I love the Garmin Tactix Charlie, so it'll likely get lost or broken


#1

Originally published at: https://boingboing.net/2018/10/15/i-love-the-garmin-tactix-charl.html


#2

If you can’t replace the battery yourself, I recommend Joe’s Gaming and Electronics https://www.joesge.com/
They fixed my Fitbit Blaze for $45. Beats having to buy a new one!


#3

That’s a lot to spend on a smartwatch, but very tempting.

I spent around the same on a traditional watch and I replace the battery every 5-6 years. (Marathon T-SAR w/ stainless steel bracelet). My watch is heavy and tough, but it mainly is only good for telling time. But it had lasted me for over 10 years, and I can’t imagine a smartwatch not going obsolete in a few years.


#4

A wrist watch in the 21st century, how quaint. I’m sure it goes smashingly with your top hat and buggy whip holder.


#5

Lustmord. Nice, cheery music for everyday listening!


#6

OK, I’m old. Let’s get that out of the way
To me, the best watch is one that works and does it without any intervention.
The best watch?
A simple Timex. You know, like

These days however, there’s a new kid in town…the smart watch.
crammed full of technology, some of the most expensive smartwatches can tell you your heartrate, how many steps you’ve taken today and all sorts of things to play with.
And that $9.95 Timex price?
Get this: a real smart watch called the DZ09 routinely sells for under $20 on Amazon. Search for it ans be amazed, just don’t get it wet. Unlike the Timex, one drop’ll ruin it.


#7

A Casio!

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#8

On the one hand I let out a slow whistle when I saw how much the Charlie cost ($750 for the people who don’t want to click through).

On the other people* frequently spend upwards of $1k on watches that don’t do anything other than tell the time all so who is anyone to judge.

Fun fact I might be one of those people soon because I have lost my mind.


#9

Is this basically a Garmin Fenix with titanium instead of stainless steel?


#10

Seamus, in case you weren’t aware, AppleCare “plus” for the Apple watch includes low-cost replacement ($90 here in Canada) of a damaged watch up to twice in the two year period following the watch’s purchase for any reason, including torrential dowsing or passerby smashes!
That said, I’m about to get my 4th gen Apple watch, and I have yet to use the “plus” replacement on either of my two previous watches, although I did have warranty work covered at no charge thanks to the AppleCare on my original gen model twice.
It might be worth seeing if Garmin has a similar programme for their watches!


#11

I don’t wear a watch anymore and my parents promised me a nice watch as a present from grad school.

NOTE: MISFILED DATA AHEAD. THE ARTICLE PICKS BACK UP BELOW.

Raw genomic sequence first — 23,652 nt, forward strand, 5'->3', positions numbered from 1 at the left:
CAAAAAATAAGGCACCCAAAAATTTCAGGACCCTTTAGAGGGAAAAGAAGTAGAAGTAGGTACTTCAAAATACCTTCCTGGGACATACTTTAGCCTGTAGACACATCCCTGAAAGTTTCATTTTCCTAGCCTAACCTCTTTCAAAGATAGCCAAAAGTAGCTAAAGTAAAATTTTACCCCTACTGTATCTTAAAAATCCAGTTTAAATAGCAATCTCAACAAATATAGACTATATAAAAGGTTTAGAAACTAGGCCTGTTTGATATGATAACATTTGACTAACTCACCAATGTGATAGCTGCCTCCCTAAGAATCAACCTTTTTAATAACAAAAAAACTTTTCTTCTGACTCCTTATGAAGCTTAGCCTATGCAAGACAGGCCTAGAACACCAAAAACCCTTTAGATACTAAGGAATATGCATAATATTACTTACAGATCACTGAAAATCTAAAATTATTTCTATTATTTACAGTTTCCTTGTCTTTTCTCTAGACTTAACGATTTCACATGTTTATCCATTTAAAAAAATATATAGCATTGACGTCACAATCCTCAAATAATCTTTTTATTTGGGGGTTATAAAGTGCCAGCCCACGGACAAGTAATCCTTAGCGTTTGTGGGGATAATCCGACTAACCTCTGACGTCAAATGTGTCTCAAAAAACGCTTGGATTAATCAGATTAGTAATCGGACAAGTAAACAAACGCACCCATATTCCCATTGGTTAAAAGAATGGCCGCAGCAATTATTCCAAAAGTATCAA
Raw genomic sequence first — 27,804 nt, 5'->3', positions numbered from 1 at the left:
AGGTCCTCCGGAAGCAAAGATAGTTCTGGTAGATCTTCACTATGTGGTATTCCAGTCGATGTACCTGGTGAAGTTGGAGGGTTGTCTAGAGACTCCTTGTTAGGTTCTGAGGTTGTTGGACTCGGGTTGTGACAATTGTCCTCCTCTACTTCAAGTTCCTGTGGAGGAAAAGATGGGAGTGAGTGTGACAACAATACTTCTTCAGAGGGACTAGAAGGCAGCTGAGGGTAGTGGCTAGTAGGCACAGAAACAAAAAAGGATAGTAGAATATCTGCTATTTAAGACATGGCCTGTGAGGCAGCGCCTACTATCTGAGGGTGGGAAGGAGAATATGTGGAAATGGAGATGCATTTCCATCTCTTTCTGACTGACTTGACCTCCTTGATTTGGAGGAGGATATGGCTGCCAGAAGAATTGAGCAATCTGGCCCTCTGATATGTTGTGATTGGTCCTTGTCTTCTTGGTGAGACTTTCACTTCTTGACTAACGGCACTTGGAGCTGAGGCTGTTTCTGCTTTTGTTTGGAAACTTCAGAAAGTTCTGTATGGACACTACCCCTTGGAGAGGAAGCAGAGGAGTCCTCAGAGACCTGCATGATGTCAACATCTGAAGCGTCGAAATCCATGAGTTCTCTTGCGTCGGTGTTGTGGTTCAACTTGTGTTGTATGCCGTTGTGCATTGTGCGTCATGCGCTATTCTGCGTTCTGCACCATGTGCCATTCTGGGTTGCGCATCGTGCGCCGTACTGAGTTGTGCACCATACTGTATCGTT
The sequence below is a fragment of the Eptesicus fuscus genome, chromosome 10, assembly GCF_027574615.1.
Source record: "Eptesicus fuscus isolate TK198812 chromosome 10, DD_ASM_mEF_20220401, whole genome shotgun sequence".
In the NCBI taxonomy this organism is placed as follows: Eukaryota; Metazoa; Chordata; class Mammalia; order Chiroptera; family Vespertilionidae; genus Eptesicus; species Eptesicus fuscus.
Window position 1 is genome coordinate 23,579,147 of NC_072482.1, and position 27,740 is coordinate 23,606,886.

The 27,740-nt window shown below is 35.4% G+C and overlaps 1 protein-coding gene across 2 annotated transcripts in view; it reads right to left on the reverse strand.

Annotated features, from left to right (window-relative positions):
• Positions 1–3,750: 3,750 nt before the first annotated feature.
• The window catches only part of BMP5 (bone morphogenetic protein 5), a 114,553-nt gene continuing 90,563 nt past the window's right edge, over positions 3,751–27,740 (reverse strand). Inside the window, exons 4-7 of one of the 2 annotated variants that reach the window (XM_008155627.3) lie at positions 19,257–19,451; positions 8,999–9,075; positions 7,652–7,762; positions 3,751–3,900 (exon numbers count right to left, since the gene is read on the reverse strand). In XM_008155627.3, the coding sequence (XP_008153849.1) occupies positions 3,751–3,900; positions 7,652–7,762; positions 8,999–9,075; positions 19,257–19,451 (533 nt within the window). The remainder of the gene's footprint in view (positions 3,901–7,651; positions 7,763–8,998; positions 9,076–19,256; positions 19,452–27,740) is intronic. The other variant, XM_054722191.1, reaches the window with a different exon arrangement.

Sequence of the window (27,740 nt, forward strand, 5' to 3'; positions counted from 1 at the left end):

My struggle is I’d hate to drop a bunch of money on a smartwatch that is obsolete in 2 years vs. a timeless watch that I might eventually pass on to my son.

BTW - it’s amazing the price stratification in luxury watches…$2K is barely the starting point when talking about Rolex, Tag Heuer, Patek, Omega, etc.


#12

“It took a licking, but it kept on ticking!”


#13

Yeah agreed. I guess the question is whether you think of it as a tool (like I would a camera) or an heirloom (as you or I would a watch). Seamus is in the prior “tool” category and often you just have to pay the price for the tool that does the job correctly (see: Photoshop, or my Fuji X100F).

It still boggles my mind though that you can spend $2500 on something most people can’t tell the difference between and in fact likely keeps worse time than a $15 Casio. I am not however against a little luxury in one’s life so long as it’s within reason and not bought on credit. R/Watches is filled with people buying themselves Omegas as graduation gifts and I have to wonder what their financial situations are like …


#14

Seiko 5. Never needs batteries.

As for the “Garmins” mentioned in this thread (Tactix, Fenix), I assume they are cheap knock-offs as they spell “tactics” and “Phoenix” incorrectly, a sure sign of an imitation.


#15

Citizen Eco-Drive. Never needs anything but light.

Five years and still going strong.


#16

$750 is about at my limit for a tool that I’ll use for maybe 18 months before needing a new one (I did get an iPhone X shortly after it came out but I don’t count that because I didn’t have to pay for it).

I appreciate quality and am willing to pay a premium for it but not convinced this is worth it. Tag Heuer also makes a $1500 smartwatch but there’s no way I would buy one. Talk about throwing your money away for something that will be collecting dust in a couple of years.


#17

The Seiko 5 doesn’t even need the light, making it more useful for many of us. (However, I do like the Citizen’s tech.)


#18

Yup, I’ve had the same Citizen watch, the same Casio G-Shock and the same automatic mechanical dress watch for over ten years. None have ever needed new batteries. Eventually the Citizen will need a replacement for its solar-charging battery, but Citizen provides that service for much less than a new watch. The G-Shock was cheap enough that if it ever does stop charging, I’ll just buy a new one, but I’ve had it for 14 years and it’s still chugging along just fine.


#19

I’ve never owned a Garmin watch, not a smart-watch person, but I have a Garmin bike computer and know several people who use their watches and swear by them. Good tech; engineers don’t control marketing.


#20

It does need to be worn daily and periodically cleaned, so it’s a matter of what works for the way you use it. My old automatic Seiko lasted for years, but towards the end of its life, the spring wouldn’t wind enough to keep it running through the night, even after cleaning.